Martin Brandlmayr: We are always in the recording process [laughs]. The first version of the current pieces were created in 2012, as part of the Viennale evening. From then on we continued to work on numbers. We recorded piecemeal. There are no recording sessions with us. We successively record new material, add it to the already existing and that is how a piece grows.

Martin Siewert: We are constantly rejecting as well. It is a modular process and the practice sessions are very essential.

How often do you rehearse?

Martin Brandlmayr: There are various modes. Right now we are practicing our live versions. The three of us get together, work together, and it is very time consuming. For an album it looks different. Often it is just two of us and we just focus on recording drums or guitars. Another form are the processing sessions. Sounds are sent through outboard equipment. Huge amounts of material are recorded for that, sometimes collectively and sometimes individually.

Martin Siewert: A lot of the things that could eventually be defined as an arrangement were edited by Martin. We spend a lot of time collecting diverse and inspiring sounds that then come back to us from Matz in a different form. He also does a lot alone.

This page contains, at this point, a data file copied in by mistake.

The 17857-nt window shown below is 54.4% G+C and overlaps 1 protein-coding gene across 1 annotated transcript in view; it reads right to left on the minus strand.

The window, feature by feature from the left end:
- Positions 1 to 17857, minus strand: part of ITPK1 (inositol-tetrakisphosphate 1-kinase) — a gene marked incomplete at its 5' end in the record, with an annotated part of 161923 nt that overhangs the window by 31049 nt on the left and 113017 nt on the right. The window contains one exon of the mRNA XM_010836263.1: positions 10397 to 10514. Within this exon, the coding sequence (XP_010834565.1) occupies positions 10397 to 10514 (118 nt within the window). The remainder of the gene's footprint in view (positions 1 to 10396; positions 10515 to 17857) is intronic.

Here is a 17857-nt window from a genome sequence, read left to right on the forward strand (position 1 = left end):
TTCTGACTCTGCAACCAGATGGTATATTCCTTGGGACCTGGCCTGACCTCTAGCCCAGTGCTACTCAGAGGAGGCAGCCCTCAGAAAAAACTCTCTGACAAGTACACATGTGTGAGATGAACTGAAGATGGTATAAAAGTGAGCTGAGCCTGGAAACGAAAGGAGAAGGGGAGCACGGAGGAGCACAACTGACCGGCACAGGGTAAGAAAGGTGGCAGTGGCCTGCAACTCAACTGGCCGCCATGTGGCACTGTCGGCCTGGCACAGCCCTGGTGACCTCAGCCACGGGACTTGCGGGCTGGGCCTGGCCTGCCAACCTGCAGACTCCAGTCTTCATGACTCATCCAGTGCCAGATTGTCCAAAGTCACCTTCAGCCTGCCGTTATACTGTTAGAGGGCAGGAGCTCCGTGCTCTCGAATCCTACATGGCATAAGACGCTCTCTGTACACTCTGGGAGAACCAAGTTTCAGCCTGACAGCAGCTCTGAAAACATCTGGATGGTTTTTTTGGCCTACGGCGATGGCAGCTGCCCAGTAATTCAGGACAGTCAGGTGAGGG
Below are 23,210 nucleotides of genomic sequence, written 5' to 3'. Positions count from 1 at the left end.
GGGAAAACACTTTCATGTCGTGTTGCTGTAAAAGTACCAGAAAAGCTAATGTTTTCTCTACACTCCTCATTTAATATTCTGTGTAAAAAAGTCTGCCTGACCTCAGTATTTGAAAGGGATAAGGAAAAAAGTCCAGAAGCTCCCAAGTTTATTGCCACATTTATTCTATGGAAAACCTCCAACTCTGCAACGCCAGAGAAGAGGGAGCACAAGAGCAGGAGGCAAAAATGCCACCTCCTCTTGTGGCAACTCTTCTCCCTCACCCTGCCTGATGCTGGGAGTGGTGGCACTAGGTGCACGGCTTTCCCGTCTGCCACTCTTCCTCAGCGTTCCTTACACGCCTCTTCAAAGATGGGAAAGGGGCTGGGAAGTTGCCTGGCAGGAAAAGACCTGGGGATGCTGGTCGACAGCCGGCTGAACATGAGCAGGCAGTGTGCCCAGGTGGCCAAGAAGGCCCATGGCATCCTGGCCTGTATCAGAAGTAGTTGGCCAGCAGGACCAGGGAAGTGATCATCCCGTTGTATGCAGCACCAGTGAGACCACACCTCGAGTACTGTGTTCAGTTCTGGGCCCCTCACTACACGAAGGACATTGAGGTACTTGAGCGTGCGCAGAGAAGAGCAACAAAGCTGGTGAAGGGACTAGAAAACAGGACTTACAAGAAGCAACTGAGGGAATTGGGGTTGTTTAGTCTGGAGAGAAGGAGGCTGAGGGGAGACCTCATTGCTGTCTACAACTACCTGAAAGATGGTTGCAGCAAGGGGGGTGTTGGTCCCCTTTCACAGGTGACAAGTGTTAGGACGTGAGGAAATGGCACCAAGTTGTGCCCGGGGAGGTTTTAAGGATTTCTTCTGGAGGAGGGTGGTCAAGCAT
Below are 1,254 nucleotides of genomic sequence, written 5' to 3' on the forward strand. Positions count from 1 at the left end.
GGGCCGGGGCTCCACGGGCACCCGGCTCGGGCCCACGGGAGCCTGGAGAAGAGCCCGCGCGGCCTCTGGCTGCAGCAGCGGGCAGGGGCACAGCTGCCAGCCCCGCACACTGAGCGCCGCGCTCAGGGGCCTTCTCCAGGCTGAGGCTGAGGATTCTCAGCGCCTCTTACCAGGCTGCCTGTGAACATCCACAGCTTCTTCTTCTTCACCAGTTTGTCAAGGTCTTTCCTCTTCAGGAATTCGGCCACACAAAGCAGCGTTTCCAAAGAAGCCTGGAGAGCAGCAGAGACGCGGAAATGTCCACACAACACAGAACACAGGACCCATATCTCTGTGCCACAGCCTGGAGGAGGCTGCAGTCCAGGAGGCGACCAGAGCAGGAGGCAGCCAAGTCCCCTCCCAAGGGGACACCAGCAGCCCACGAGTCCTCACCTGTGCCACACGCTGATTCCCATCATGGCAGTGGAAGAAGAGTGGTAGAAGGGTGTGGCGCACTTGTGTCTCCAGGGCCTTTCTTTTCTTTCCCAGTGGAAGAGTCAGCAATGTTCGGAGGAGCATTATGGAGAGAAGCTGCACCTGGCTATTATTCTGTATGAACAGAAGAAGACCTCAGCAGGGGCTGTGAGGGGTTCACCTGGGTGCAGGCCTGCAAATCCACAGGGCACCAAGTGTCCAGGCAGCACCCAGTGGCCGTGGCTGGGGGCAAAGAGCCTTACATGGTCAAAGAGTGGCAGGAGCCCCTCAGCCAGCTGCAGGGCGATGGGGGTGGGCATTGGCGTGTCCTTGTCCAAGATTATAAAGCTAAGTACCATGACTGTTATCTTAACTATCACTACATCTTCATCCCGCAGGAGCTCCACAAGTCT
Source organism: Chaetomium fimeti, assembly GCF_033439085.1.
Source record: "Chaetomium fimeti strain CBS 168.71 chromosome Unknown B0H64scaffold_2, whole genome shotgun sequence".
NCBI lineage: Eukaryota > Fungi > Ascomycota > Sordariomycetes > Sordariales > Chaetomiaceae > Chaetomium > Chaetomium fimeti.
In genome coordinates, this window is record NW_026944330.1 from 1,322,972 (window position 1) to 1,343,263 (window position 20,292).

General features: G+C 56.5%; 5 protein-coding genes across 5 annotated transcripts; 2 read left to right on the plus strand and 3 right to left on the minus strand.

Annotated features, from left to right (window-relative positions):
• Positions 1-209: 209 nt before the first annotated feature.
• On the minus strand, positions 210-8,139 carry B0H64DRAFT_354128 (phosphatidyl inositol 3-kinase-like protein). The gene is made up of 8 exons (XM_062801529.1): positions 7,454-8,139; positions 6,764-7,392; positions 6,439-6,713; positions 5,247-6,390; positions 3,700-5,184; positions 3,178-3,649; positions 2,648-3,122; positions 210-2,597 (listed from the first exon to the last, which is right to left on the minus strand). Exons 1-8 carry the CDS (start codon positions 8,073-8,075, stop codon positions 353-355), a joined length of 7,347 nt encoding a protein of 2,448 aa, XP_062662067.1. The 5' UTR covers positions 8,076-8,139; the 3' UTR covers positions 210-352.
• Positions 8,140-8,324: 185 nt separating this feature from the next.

Martin Brandlmayr: A good analogy might be the distillation process [laughs]. On the older records, especially in the old Radian constellation, the end product was quite clear. The pieces were completely composed, we went in to the studio and recorded them. Now I find it interesting that through the various working styles, sometimes collective, sometimes separately, much different things can be taken from the pieces. In the meantime some of the most obscure variations develop right at the end. We sat in the studios for ages tweaking them. That was a totally new approach for Radian.

Martin Siewert: There really are a few pieces that found their form only at the very end, and years worth of reflection were discarded [laughs]. And we are actually very happy with the end results.

When do you consider a piece finished?

Martin Brandlmayr: When it has to be finished [laughs].

Martin Siewert: Deadlines are actually really good, If there weren’t any, then the whole thing would probably take much longer.
Martin Brandlmayr: That’s why I enjoyed the last month so much. It was really interesting that so much happened because we were pressed for time.

Radian (c) Rania Moslam
Radian (c) Rania Moslam

Martin Siewert: On the one hand all of the technical things, like the mixing, have to happen at a certain time, and on the other hand the content has to be defined in time and given form. I noticed on other projects that when there was no deadline we often missed the point when we should have stopped. In collective situations the reflection and the questioning has to stop sometime, otherwise it starts to get on your nerves, doesn’t get any better, and remains incomplete.

Do deadlines force you ignore your own satisfaction?

Martin Siewert: No, it is important to be satisfied. But it is also important to keep an overview, set priorities, and then decide which pieces are worth investing more time into and which aren’t. There is one piece on the album “Codes and Sounds”, that was developed unusually quickly, unlike any before. That was actually meant to be an outro for another piece and took on its current form after 3 or 4 hours of refinement.